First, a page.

NASA witnesses Atlantic's Tropical Storm Gaston coming together
Tropical Storm Gaston was forming in the northeastern Atlantic Ocean as NASA-NOAA's Suomi NPP satellite passed overhead and captured a visible image of the storm.
On Aug. 22 at 11:30 a.m. EDT (1530 UTC) the Visible Infrared Imaging Radiometer Suite (VIIRS) instrument aboard NASA-NOAA's Suomi NPP satellite captured an image of System 90L as it was strengthening and organizing. The image showed the system was developing a well-defined circulation and still consolidating. The image also revealed a large band of thunderstorms wrapping into the low-level center from the north of the center.
By 5 p.m. EDT (2100 UTC) that tropical low pressure area organized into a depression west-southwest of the Cape Verde Islands. It was the seventh tropical depression of the Atlantic Ocean Hurricane season. Six hours later the depression reached tropical storm status and was named Gaston.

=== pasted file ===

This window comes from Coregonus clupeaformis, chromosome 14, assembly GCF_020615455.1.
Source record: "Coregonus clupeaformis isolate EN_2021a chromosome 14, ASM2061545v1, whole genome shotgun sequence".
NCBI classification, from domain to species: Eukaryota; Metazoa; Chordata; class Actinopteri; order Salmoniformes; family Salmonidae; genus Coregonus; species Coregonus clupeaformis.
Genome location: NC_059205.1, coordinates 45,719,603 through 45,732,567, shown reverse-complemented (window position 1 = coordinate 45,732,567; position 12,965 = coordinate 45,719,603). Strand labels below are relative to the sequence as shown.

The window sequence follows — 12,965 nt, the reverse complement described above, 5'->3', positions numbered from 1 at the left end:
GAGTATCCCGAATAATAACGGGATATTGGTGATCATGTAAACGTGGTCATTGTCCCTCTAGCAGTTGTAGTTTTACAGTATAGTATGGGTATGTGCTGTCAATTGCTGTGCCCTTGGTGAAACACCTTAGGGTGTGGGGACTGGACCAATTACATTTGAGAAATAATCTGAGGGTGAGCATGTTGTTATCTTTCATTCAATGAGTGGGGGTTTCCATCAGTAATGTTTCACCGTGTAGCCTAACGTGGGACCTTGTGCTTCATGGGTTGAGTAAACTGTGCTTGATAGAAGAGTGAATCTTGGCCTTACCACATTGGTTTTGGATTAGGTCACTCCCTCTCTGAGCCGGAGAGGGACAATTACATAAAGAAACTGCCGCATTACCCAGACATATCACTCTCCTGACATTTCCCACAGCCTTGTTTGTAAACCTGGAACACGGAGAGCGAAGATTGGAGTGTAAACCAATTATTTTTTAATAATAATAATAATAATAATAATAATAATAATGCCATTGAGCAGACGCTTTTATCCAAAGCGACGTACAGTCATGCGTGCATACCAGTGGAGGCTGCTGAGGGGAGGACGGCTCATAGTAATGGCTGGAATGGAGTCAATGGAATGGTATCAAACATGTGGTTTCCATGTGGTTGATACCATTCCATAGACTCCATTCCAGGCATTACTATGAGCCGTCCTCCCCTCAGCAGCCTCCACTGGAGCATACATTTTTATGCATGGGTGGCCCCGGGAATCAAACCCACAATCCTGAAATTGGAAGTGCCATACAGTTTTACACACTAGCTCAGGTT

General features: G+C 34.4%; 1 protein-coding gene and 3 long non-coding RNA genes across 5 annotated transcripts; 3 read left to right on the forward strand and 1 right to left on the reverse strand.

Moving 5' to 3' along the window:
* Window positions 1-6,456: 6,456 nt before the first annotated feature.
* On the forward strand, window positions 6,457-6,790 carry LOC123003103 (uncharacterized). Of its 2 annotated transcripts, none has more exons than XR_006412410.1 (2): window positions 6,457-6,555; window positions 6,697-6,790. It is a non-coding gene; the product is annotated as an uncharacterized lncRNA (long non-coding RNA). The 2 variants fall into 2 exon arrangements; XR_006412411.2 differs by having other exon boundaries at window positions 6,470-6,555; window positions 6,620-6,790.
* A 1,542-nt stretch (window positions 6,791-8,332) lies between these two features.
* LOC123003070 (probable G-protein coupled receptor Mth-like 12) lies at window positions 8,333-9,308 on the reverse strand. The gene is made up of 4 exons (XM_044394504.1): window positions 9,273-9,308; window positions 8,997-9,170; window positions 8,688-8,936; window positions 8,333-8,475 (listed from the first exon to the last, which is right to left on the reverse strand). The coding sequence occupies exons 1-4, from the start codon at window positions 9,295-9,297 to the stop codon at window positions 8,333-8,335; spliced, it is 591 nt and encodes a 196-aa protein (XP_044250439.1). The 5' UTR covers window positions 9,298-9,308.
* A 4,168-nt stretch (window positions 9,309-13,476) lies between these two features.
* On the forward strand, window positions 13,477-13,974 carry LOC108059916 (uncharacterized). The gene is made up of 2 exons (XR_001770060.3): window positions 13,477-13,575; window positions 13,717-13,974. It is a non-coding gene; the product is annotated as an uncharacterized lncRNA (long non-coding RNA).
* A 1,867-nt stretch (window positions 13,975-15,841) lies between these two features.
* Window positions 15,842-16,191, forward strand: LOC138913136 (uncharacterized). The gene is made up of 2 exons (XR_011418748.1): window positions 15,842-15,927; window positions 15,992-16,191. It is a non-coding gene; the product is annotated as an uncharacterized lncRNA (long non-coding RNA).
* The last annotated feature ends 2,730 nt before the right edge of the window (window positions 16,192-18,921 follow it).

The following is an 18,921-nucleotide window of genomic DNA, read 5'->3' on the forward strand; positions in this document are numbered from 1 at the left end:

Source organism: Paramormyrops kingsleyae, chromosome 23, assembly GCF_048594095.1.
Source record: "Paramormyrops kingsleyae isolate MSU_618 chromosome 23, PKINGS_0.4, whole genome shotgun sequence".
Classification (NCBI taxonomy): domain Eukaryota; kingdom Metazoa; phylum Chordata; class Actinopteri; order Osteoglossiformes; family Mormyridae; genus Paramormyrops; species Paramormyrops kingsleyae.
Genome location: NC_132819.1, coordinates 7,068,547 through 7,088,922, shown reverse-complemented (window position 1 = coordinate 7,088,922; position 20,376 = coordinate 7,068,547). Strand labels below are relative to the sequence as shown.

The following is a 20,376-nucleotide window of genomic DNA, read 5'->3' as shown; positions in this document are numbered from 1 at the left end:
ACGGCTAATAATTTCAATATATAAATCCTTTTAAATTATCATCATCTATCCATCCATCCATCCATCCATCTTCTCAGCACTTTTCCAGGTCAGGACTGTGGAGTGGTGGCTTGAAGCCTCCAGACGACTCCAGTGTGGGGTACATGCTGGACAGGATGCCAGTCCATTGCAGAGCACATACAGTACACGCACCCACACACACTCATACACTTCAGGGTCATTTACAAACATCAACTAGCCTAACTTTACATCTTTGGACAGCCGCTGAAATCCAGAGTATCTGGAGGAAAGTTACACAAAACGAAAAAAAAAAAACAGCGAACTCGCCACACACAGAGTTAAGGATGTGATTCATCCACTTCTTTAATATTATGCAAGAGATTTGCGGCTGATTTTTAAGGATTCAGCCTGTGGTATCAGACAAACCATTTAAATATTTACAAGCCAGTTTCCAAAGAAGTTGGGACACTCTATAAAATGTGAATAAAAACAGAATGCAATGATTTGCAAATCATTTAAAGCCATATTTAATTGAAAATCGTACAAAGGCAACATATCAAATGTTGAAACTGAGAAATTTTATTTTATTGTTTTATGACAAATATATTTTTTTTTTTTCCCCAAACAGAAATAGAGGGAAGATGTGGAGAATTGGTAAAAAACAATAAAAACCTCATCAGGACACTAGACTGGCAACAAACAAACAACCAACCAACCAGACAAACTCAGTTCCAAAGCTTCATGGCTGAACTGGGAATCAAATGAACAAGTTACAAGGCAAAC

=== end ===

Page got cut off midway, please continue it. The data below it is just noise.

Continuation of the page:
At 5 a.m. (0900 UTC) on Aug. 23 the center of Tropical Storm Gaston was located near 13.2 degrees north latitude and 32.4 degrees west longitude. Gaston is about 54 miles (880 km) west of the southernmost Cape Verde Islands so there are no watches and warnings in effect.
Gaston was moving toward the west-northwest near 20 mph (31 kph) and the National Hurricane Center said this general motion with a slight decrease in forward speed is expected during the next couple of days. Maximum sustained winds have increased to near 50 mph (85 kph) with higher gusts.
Additional strengthening is forecast, and Gaston is expected to become a hurricane by Wednesday.
For updates on Gaston, visit the NHC website: http://www.nhc.noaa.gov.
Provided by NASA's Goddard Space Flight Center